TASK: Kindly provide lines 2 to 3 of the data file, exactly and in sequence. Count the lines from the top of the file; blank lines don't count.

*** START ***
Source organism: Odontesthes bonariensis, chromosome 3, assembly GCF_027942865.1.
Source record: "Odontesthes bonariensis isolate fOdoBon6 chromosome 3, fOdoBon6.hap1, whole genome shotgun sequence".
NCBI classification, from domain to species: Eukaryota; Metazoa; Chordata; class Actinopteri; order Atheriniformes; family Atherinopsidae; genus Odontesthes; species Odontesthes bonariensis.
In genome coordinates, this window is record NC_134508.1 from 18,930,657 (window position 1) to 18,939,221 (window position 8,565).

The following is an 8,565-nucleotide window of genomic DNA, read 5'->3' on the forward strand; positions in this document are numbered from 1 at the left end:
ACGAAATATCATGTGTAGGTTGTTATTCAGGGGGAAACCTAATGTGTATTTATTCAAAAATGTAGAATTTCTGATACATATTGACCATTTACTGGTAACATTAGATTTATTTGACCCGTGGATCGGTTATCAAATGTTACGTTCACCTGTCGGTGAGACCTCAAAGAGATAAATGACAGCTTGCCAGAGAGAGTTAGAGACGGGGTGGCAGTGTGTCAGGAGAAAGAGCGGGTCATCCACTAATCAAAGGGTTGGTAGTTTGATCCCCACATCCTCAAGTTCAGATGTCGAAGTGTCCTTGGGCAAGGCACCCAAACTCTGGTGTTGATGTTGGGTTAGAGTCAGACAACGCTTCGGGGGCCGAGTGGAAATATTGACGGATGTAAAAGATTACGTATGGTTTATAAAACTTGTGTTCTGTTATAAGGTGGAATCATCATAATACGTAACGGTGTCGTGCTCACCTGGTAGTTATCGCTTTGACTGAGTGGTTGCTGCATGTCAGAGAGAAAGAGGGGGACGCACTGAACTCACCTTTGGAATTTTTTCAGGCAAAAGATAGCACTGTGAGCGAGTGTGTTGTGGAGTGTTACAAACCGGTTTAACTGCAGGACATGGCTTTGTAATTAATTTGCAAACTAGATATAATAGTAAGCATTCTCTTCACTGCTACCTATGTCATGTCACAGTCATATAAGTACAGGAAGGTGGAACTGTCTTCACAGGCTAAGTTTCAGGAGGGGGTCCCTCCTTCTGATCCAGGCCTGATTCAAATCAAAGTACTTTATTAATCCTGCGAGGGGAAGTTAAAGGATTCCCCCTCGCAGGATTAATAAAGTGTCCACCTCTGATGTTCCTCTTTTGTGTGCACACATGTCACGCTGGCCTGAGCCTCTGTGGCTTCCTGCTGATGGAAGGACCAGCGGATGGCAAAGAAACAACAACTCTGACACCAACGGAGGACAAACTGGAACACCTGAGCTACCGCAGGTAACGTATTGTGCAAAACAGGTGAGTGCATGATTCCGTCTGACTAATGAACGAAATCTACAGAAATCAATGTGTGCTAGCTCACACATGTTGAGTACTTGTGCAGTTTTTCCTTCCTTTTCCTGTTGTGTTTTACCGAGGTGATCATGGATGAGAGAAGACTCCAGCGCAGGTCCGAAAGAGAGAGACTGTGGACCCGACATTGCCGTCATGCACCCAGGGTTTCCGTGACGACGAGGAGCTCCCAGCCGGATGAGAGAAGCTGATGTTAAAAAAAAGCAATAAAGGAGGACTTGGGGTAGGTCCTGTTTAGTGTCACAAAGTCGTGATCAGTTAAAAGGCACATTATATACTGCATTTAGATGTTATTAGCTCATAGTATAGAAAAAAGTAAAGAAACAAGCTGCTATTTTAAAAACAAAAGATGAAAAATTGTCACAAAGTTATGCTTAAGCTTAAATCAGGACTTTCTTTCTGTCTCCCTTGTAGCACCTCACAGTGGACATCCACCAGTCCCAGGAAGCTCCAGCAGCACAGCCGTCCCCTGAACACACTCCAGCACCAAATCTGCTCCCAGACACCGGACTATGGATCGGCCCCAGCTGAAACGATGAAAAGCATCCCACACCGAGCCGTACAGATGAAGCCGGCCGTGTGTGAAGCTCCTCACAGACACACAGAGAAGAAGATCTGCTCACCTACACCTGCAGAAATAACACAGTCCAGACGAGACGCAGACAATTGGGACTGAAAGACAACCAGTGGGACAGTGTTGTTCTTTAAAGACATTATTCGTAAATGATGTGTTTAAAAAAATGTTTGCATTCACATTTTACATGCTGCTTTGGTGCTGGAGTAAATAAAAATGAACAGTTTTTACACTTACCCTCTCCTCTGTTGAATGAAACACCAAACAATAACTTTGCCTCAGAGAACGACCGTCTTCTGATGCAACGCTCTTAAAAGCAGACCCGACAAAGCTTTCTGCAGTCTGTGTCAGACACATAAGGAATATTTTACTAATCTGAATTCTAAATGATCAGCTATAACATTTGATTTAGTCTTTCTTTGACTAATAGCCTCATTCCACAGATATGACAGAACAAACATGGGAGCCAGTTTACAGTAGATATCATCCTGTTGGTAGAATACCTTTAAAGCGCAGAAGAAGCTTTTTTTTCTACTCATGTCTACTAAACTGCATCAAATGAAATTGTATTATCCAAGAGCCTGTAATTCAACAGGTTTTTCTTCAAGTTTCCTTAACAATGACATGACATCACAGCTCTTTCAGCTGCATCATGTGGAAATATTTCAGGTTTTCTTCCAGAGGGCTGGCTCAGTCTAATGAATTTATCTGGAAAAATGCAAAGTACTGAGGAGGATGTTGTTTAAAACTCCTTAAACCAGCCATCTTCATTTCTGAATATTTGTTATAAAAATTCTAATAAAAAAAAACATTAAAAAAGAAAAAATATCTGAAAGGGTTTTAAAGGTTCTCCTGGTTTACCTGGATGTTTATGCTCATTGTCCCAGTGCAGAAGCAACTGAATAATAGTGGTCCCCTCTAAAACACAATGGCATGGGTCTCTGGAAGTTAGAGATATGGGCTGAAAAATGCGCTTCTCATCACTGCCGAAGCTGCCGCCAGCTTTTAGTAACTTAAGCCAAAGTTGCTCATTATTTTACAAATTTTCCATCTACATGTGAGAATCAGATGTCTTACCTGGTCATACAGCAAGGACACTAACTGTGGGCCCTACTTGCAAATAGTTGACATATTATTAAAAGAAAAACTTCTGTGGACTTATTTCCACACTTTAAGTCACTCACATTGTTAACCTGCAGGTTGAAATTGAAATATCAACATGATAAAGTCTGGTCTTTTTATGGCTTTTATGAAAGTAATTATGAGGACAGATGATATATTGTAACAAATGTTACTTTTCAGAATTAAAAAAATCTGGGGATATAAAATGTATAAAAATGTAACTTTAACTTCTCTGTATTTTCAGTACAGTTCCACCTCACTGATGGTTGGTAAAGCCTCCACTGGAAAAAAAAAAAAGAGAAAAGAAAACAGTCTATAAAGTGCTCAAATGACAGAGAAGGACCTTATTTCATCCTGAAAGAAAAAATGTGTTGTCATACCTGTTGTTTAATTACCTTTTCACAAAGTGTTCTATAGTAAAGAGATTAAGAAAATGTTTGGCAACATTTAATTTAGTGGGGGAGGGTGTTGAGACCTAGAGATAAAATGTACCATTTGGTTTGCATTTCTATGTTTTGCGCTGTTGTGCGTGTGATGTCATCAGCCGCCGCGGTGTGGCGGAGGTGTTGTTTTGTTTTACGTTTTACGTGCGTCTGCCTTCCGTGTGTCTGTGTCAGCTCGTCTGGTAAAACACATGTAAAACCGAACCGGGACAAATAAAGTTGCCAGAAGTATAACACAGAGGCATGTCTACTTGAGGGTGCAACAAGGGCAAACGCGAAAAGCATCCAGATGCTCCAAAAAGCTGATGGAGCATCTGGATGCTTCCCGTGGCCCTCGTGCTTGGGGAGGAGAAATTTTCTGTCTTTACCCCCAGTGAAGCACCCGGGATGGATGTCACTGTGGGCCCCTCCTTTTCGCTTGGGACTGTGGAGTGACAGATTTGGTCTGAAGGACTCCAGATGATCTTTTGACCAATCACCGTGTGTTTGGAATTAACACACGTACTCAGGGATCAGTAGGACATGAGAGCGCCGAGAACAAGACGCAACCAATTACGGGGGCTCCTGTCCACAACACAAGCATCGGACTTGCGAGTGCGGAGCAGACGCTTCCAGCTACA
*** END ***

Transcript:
Source record: "Odontesthes bonariensis isolate fOdoBon6 chromosome 3, fOdoBon6.hap1, whole genome shotgun sequence".
NCBI classification, from domain to species: Eukaryota; Metazoa; Chordata; class Actinopteri; order Atheriniformes; family Atherinopsidae; genus Odontesthes; species Odontesthes bonariensis.